Date of Award

12-2007

Document Type

Thesis

Degree Name

Master of Science (MS)

Legacy Department

Parks, Recreation, and Tourism Management

Advisor

Bixler, Robert D

Committee Member

Baldwin , Elizabeth D

Committee Member

Powell , Robert B

Abstract

Interpretation seeks to help visitors to make intellectual and emotional connections between themselves and park resources through a communication process. To accomplish this goal, interpreters must be intimately knowledgeable of park resources as well as excellent communicators. The details of what types of knowledge and communication skills are most important to interpretive naturalists have not been formally documented. Likewise, little is formally known about the availability of each skill in pools of entry-level applicants for interpretive positions. This study documented the varying importance and availability of content and communication skills for entry-level interpretive naturalists, based on the perceptions of experienced interpreters. A web-based survey was sent to members of the Interpretive Naturalist subsection of the National Association for Interpretation (NAI) (n=867) as well as to several interpreters from special park districts who were encouraged to send it on to other interpreters they knew. Responses were received from 308 interpreters. The survey measured respondents' perceptions of the importance and availability of content and communication skills desired by organizations in entry-level interpreters. The five most important content skills were Field Ecology, Field Ornithology, Conservation Biology, Field Botany, and Field Mammalogy, while the five most important communication skills were improvisational skills, understanding how children of different ages learn, ability to read their audience, good voice, and ability to write lesson plans/program outlines. Grid analysis was used to display the importance and availability data. The only content skill that was located in the important but unavailable quadrant was Field Geology (rocks and minerals). Content skills that were viewed as being important and readily available included Conservation Biology, Field Botany, Field Dendrology, Field Ecology, Field Entomology, Field Herpetology, Field Mammalogy, Field Ornithology, and History. Content skills that were that were viewed as being unimportant consisted of Anthropology, Archaeology, Astronomy, European settlers' homestead and craft skills, Field geology (fossils), Field Ichthyology, Field Limnology, Field Marine Biology, Field Mycology, Field Oceanography, Folklore, Meteorology, and Native American skills.
Communication skills that were viewed as being important but unavailable were interpretive planning, interpretive writing, knowledge of state curriculum standards, storytelling, and understanding international visitors. Communication skills that were viewed as being important and readily available were ability to read their audience, ability to write lesson plans/program outlines, audio-visual equipment operation, conflict resolution skills, good voice, improvisational skills, understanding disabilities, understanding how children of different ages learn, understanding of ethnic and racial groups, and visual communications.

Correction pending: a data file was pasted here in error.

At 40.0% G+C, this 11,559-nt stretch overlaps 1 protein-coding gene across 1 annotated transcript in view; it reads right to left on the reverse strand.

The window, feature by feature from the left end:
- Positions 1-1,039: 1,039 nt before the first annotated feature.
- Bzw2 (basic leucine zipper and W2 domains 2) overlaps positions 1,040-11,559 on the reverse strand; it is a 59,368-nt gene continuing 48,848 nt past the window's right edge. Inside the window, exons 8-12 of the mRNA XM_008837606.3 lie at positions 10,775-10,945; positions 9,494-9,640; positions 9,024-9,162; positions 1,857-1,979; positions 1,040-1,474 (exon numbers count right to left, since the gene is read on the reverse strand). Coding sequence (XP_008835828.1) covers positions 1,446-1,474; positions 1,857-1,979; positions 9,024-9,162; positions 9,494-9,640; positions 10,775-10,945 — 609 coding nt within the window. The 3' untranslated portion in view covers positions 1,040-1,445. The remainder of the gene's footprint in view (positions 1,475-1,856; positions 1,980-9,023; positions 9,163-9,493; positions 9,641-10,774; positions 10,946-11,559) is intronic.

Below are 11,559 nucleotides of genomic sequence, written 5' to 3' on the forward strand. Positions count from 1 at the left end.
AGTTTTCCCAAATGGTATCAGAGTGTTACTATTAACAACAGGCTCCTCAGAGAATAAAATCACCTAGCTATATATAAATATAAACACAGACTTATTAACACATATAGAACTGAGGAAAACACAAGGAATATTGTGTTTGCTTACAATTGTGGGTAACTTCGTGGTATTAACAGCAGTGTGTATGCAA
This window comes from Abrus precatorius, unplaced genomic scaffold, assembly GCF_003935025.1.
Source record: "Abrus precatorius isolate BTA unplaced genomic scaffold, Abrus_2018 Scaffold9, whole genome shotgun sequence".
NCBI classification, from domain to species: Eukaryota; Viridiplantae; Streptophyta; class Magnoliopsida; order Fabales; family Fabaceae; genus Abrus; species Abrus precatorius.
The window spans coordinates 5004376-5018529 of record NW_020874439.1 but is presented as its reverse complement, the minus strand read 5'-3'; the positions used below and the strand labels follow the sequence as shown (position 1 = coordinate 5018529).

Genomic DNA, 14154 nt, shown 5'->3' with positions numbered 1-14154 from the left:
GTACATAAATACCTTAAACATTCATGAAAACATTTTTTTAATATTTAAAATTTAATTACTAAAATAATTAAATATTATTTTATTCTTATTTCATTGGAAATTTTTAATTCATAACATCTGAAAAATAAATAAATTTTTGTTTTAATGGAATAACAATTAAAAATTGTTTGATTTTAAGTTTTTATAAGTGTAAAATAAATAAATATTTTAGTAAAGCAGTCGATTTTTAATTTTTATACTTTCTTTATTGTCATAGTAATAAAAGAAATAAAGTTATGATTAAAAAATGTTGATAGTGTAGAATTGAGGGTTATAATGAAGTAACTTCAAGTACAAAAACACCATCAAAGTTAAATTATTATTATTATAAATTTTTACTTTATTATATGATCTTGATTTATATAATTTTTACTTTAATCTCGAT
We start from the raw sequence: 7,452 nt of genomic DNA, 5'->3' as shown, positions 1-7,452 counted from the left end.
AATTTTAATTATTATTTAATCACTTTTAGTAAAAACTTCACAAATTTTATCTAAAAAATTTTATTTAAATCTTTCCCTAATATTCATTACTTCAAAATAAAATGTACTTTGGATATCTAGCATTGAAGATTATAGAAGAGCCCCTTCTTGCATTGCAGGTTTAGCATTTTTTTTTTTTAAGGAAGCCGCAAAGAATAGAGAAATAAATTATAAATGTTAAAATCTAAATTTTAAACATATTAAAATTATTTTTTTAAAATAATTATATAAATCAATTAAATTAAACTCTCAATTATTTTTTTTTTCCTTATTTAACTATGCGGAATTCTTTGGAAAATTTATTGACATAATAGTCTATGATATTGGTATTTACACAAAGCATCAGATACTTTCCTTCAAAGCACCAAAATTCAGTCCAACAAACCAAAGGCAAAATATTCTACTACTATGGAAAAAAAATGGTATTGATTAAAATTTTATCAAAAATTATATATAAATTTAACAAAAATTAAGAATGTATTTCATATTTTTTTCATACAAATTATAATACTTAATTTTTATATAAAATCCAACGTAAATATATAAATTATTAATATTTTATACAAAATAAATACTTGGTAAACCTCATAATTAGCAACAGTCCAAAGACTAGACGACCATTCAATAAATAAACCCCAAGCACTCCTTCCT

Communication skills that were viewed as being unimportant included costuming, exhibit construction, foreign language, graphical communication, interpretive theater, marketing, mechanical skills, music performance, music editing, supervisory skills, video editing, webpage design, woodworking skills, animal handling/husbandry, art, digital photo editing, outdoor skills, and photography.
In addition to determining the importance and availability of a variety of content and communication skills, this study also looked at how music was currently being used in interpretation. Frequently reported skills that were currently available were 'none of the above' followed by singing and playing an instrument. The most frequently selected category for musical skills desired by interpretive centers was playing instruments and singing. The most commonly reported musical activities used at centers were leading children in signing songs, having musical acts perform and playing musical recordings.
Study results can be used by universities in revising curricula and advising students interested in environmental interpretation. Persons interested in becoming entry-level employees may use these data in making decisions about preparing themselves to be competitive in the job market and by park staff in designing training for seasonal interpreters.

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